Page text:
From the copyright Directives we know that originality is defined as "the author's own intellectual creation" and that "no other criteria shall be applied to determine the eligibility for protection." As for the scope of protection, we know from Painer that copyright protection must "be given a broad interpretation", and that "nothing in Directive 2001/29 or in any other directive applicable in this field supports the view that the extent of such protection should depend on possible differences in the degree of creative freedom in the production of various categories of works."

There seems to be a growing convergence towards a standard based on "creative choices", and according to case law from the CJEU, it seems that originality is a generally harmonized EU-wide term covering all kinds of works, including functional and mass-produced industrial products. In the words of PermaKat Eleonora Rosati, "whilst legislative initiatives have been limited, the CJEU has been acting proactively, establishing through its decisional practice the de facto harmonization of an important principle of copyright: the originality requirement."

The Cofemel decision has so far been a clear confirmation of this. The same goes for the brand new CJEU decision in Brompton Bicycle which apparently also is at variance with the Danish Supreme Court's decision. The CJEU found that "the condition of originality may be eligible for copyright protection, even if its realisation has been dictated by technical considerations, provided that its being so dictated has not prevented the author from reflecting his personality in that subject matter, as an expression of free and creative choices." Further, it was stated that copyright protection also "applies to a product whose shape is, at least in part, necessary to obtain a technical result, where that product is an original work resulting from intellectual creation, in that, through that shape, its author expresses his creative ability in an original manner by making free and creative choices in such a way that that shape reflects his personality […]".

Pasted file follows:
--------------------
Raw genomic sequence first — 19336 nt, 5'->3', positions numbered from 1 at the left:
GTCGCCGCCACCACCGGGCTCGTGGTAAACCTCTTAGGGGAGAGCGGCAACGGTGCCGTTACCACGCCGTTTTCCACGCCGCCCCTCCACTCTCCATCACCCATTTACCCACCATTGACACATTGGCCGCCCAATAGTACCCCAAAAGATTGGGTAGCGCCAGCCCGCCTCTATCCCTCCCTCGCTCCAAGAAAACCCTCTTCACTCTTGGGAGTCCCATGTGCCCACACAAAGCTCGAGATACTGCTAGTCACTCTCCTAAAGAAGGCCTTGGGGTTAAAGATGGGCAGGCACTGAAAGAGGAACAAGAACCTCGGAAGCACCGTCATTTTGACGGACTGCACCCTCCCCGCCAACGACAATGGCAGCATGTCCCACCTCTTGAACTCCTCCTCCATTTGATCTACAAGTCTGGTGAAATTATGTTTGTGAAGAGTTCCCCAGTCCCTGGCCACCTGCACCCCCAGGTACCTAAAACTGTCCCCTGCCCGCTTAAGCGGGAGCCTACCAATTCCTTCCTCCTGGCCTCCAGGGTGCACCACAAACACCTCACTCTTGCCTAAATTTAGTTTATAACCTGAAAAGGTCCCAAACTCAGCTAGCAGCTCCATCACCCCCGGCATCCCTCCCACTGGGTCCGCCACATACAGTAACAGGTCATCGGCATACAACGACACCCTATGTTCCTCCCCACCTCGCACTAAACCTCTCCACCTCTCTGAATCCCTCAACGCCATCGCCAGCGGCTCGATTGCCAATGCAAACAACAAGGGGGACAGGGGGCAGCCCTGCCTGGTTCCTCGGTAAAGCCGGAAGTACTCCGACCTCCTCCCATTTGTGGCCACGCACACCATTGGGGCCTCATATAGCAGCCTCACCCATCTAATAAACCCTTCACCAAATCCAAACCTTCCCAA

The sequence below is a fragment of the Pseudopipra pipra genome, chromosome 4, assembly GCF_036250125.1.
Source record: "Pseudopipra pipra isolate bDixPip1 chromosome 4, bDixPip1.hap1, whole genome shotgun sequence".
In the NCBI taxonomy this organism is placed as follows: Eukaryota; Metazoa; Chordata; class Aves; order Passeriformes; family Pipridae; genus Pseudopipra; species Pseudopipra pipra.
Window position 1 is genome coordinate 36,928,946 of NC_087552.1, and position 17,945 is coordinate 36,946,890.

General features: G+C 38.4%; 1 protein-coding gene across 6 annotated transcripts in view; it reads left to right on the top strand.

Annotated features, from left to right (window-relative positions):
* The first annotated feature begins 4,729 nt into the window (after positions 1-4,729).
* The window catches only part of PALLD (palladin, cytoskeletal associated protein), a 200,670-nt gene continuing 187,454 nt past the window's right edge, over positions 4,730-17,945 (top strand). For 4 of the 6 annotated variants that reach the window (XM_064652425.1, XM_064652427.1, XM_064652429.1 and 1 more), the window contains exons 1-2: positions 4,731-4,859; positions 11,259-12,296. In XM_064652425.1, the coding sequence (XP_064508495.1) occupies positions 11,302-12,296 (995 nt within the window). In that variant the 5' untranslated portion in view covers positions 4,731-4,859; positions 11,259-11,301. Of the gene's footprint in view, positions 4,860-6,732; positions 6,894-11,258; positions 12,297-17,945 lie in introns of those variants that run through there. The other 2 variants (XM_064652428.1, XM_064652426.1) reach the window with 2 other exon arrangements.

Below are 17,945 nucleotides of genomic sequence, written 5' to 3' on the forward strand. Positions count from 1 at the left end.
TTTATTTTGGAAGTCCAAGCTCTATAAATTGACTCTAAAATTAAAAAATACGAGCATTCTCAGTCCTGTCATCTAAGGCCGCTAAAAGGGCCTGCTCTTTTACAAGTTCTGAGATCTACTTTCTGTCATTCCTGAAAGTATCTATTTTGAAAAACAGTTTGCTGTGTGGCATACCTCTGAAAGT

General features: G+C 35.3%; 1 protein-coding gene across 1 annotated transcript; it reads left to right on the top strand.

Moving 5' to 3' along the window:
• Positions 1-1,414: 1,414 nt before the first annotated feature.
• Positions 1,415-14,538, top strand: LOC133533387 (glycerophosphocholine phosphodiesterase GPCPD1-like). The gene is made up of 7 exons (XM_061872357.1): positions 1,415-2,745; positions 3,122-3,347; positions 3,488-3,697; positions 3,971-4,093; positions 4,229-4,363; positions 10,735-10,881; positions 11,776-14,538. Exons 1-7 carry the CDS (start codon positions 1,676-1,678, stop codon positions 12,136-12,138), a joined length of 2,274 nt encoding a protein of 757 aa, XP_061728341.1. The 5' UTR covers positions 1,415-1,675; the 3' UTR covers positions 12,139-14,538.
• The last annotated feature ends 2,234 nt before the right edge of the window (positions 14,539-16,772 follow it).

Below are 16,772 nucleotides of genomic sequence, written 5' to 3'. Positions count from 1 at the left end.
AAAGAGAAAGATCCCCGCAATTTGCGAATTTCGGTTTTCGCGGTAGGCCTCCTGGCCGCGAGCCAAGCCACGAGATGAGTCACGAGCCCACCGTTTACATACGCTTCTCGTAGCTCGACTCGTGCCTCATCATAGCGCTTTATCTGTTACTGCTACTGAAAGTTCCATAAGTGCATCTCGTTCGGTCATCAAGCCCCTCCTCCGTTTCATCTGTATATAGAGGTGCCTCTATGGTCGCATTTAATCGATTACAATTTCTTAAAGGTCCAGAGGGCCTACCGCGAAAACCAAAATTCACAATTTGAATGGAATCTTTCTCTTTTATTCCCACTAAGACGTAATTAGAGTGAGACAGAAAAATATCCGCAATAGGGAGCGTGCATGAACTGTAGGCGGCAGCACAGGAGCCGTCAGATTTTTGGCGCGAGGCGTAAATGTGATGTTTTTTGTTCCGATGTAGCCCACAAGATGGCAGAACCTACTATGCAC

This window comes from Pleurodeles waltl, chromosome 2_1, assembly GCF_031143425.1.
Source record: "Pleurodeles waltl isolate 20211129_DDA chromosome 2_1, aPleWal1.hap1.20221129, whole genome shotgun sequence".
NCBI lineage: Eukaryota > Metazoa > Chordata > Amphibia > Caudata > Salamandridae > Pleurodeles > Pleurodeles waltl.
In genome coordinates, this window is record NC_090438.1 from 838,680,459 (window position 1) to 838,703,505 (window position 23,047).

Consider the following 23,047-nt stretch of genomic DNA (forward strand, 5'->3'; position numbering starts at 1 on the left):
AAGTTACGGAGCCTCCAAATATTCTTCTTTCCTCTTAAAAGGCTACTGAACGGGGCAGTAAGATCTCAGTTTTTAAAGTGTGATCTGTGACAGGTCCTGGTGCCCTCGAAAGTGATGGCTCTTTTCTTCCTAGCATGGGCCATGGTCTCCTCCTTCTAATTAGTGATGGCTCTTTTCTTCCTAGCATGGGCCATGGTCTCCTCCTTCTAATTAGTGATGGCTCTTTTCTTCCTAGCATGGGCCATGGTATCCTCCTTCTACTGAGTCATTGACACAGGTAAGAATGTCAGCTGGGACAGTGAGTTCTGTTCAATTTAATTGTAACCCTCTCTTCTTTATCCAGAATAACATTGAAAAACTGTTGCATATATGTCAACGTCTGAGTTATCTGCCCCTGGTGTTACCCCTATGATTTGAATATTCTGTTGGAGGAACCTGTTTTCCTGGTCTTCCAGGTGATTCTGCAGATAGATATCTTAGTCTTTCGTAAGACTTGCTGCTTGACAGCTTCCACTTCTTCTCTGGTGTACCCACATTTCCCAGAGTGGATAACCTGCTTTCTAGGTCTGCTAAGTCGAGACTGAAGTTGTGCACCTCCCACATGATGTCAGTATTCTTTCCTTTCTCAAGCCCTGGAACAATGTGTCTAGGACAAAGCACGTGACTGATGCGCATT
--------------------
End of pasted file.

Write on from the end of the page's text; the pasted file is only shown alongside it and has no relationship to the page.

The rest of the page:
With regard to the ruling’s perspective on the Danish Marketing Practices Act this GuestKat also expresses scepticism. The Supreme Court found that the soles, from an overall assessment, were the most characteristic design feature of Ilse Jacobsen's rubber boots, despite of the lace closing. As the VRS-boots were primarily designed for practical use, they did not comprise of the same design feature as the soles of Ilse Jacobsen's boots, and therefore did not constitute a violation of the Danish Marketing Practices Act. It has been the existing practice that the evaluation of infringement of subjects protected under the scope of the Danish Marketing Practices Act is based on an overall assessment of all characteristics of the subject matter. Therefore, it is noteworthy that the Supreme Court based its decision of violation solely on this however most characteristic feature, the sole, and ignored the fact that all other design features were reproduced in the VRS-boots.

[Guest Post] These boots are made for walking...and not for copyright protection [Guest Post] These boots are made for walking...and not for copyright protection Reviewed by Alex Woolgar on Sunday, June 28, 2020 Rating: 5